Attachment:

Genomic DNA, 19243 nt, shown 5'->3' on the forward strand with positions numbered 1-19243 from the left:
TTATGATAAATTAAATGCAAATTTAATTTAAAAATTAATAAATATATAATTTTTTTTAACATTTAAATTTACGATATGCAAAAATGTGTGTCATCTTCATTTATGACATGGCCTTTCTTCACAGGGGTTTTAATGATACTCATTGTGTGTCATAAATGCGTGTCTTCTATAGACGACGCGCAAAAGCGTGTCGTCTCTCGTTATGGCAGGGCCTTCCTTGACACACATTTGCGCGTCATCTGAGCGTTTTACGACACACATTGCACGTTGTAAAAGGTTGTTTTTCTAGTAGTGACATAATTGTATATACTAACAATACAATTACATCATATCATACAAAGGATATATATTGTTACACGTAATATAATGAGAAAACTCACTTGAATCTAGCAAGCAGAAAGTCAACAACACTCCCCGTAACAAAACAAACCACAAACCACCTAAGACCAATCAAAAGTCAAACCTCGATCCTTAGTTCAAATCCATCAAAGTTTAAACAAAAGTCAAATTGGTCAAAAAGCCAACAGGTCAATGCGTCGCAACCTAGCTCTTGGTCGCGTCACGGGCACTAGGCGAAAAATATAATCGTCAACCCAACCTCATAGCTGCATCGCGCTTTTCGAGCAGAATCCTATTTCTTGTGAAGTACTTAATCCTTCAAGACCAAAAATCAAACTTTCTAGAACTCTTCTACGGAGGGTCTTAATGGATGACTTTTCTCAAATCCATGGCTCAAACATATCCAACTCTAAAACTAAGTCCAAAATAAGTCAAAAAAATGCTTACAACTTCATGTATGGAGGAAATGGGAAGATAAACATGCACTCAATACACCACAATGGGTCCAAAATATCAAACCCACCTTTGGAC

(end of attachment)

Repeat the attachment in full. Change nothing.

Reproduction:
Genomic DNA, 19243 nt, shown 5'->3' on the forward strand with positions numbered 1-19243 from the left:
TTATGATAAATTAAATGCAAATTTAATTTAAAAATTAATAAATATATAATTTTTTTTAACATTTAAATTTACGATATGCAAAAATGTGTGTCATCTTCATTTATGACATGGCCTTTCTTCACAGGGGTTTTAATGATACTCATTGTGTGTCATAAATGCGTGTCTTCTATAGACGACGCGCAAAAGCGTGTCGTCTCTCGTTATGGCAGGGCCTTCCTTGACACACATTTGCGCGTCATCTGAGCGTTTTACGACACACATTGCACGTTGTAAAAGGTTGTTTTTCTAGTAGTGACATAATTGTATATACTAACAATACAATTACATCATATCATACAAAGGATATATATTGTTACACGTAATATAATGAGAAAACTCACTTGAATCTAGCAAGCAGAAAGTCAACAACACTCCCCGTAACAAAACAAACCACAAACCACCTAAGACCAATCAAAAGTCAAACCTCGATCCTTAGTTCAAATCCATCAAAGTTTAAACAAAAGTCAAATTGGTCAAAAAGCCAACAGGTCAATGCGTCGCAACCTAGCTCTTGGTCGCGTCACGGGCACTAGGCGAAAAATATAATCGTCAACCCAACCTCATAGCTGCATCGCGCTTTTCGAGCAGAATCCTATTTCTTGTGAAGTACTTAATCCTTCAAGACCAAAAATCAAACTTTCTAGAACTCTTCTACGGAGGGTCTTAATGGATGACTTTTCTCAAATCCATGGCTCAAACATATCCAACTCTAAAACTAAGTCCAAAATAAGTCAAAAAAATGCTTACAACTTCATGTATGGAGGAAATGGGAAGATAAACATGCACTCAATACACCACAATGGGTCCAAAATATCAAACCCACCTTTGGAC